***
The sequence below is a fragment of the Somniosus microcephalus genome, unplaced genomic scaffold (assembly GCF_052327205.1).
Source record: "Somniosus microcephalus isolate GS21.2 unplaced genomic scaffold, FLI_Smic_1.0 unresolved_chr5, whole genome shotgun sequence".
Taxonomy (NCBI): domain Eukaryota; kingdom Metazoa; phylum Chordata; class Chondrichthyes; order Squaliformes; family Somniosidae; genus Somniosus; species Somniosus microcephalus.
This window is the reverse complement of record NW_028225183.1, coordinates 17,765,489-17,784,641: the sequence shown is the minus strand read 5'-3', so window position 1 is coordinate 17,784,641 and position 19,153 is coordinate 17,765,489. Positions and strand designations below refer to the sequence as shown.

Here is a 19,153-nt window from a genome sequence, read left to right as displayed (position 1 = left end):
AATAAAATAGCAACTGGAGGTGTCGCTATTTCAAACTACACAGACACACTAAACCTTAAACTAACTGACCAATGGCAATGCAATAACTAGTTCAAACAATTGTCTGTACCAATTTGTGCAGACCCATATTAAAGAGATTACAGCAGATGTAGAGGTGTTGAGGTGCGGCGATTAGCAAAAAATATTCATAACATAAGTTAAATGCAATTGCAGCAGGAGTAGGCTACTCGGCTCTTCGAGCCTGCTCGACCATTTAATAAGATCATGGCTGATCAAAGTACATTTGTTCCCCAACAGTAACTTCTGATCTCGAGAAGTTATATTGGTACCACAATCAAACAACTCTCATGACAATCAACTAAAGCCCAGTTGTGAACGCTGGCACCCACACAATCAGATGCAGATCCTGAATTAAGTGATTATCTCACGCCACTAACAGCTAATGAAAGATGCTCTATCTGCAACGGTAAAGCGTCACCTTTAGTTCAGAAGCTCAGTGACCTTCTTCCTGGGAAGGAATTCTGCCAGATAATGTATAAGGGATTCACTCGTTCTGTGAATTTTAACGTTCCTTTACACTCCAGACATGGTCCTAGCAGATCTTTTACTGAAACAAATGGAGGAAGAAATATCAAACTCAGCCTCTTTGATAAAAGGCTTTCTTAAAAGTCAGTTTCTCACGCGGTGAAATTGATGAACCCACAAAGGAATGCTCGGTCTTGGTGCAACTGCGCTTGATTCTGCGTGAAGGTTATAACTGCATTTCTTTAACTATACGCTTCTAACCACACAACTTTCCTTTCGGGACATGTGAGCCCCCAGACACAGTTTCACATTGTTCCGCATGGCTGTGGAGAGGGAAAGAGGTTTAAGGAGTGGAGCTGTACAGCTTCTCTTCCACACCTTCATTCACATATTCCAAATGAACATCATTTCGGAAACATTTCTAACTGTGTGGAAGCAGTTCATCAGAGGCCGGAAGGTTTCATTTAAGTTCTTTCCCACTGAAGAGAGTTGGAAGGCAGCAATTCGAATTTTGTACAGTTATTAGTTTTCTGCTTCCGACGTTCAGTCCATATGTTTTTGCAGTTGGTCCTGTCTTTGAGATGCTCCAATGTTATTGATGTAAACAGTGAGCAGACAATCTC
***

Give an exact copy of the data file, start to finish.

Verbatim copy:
The sequence below is a fragment of the Somniosus microcephalus genome, unplaced genomic scaffold (assembly GCF_052327205.1).
Source record: "Somniosus microcephalus isolate GS21.2 unplaced genomic scaffold, FLI_Smic_1.0 unresolved_chr5, whole genome shotgun sequence".
Taxonomy (NCBI): domain Eukaryota; kingdom Metazoa; phylum Chordata; class Chondrichthyes; order Squaliformes; family Somniosidae; genus Somniosus; species Somniosus microcephalus.
This window is the reverse complement of record NW_028225183.1, coordinates 17,765,489-17,784,641: the sequence shown is the minus strand read 5'-3', so window position 1 is coordinate 17,784,641 and position 19,153 is coordinate 17,765,489. Positions and strand designations below refer to the sequence as shown.

Here is a 19,153-nt window from a genome sequence, read left to right as displayed (position 1 = left end):
AATAAAATAGCAACTGGAGGTGTCGCTATTTCAAACTACACAGACACACTAAACCTTAAACTAACTGACCAATGGCAATGCAATAACTAGTTCAAACAATTGTCTGTACCAATTTGTGCAGACCCATATTAAAGAGATTACAGCAGATGTAGAGGTGTTGAGGTGCGGCGATTAGCAAAAAATATTCATAACATAAGTTAAATGCAATTGCAGCAGGAGTAGGCTACTCGGCTCTTCGAGCCTGCTCGACCATTTAATAAGATCATGGCTGATCAAAGTACATTTGTTCCCCAACAGTAACTTCTGATCTCGAGAAGTTATATTGGTACCACAATCAAACAACTCTCATGACAATCAACTAAAGCCCAGTTGTGAACGCTGGCACCCACACAATCAGATGCAGATCCTGAATTAAGTGATTATCTCACGCCACTAACAGCTAATGAAAGATGCTCTATCTGCAACGGTAAAGCGTCACCTTTAGTTCAGAAGCTCAGTGACCTTCTTCCTGGGAAGGAATTCTGCCAGATAATGTATAAGGGATTCACTCGTTCTGTGAATTTTAACGTTCCTTTACACTCCAGACATGGTCCTAGCAGATCTTTTACTGAAACAAATGGAGGAAGAAATATCAAACTCAGCCTCTTTGATAAAAGGCTTTCTTAAAAGTCAGTTTCTCACGCGGTGAAATTGATGAACCCACAAAGGAATGCTCGGTCTTGGTGCAACTGCGCTTGATTCTGCGTGAAGGTTATAACTGCATTTCTTTAACTATACGCTTCTAACCACACAACTTTCCTTTCGGGACATGTGAGCCCCCAGACACAGTTTCACATTGTTCCGCATGGCTGTGGAGAGGGAAAGAGGTTTAAGGAGTGGAGCTGTACAGCTTCTCTTCCACACCTTCATTCACATATTCCAAATGAACATCATTTCGGAAACATTTCTAACTGTGTGGAAGCAGTTCATCAGAGGCCGGAAGGTTTCATTTAAGTTCTTTCCCACTGAAGAGAGTTGGAAGGCAGCAATTCGAATTTTGTACAGTTATTAGTTTTCTGCTTCCGACGTTCAGTCCATATGTTTTTGCAGTTGGTCCTGTCTTTGAGATGCTCCAATGTTATTGATGTAAACAGTGAGCAGACAATCTC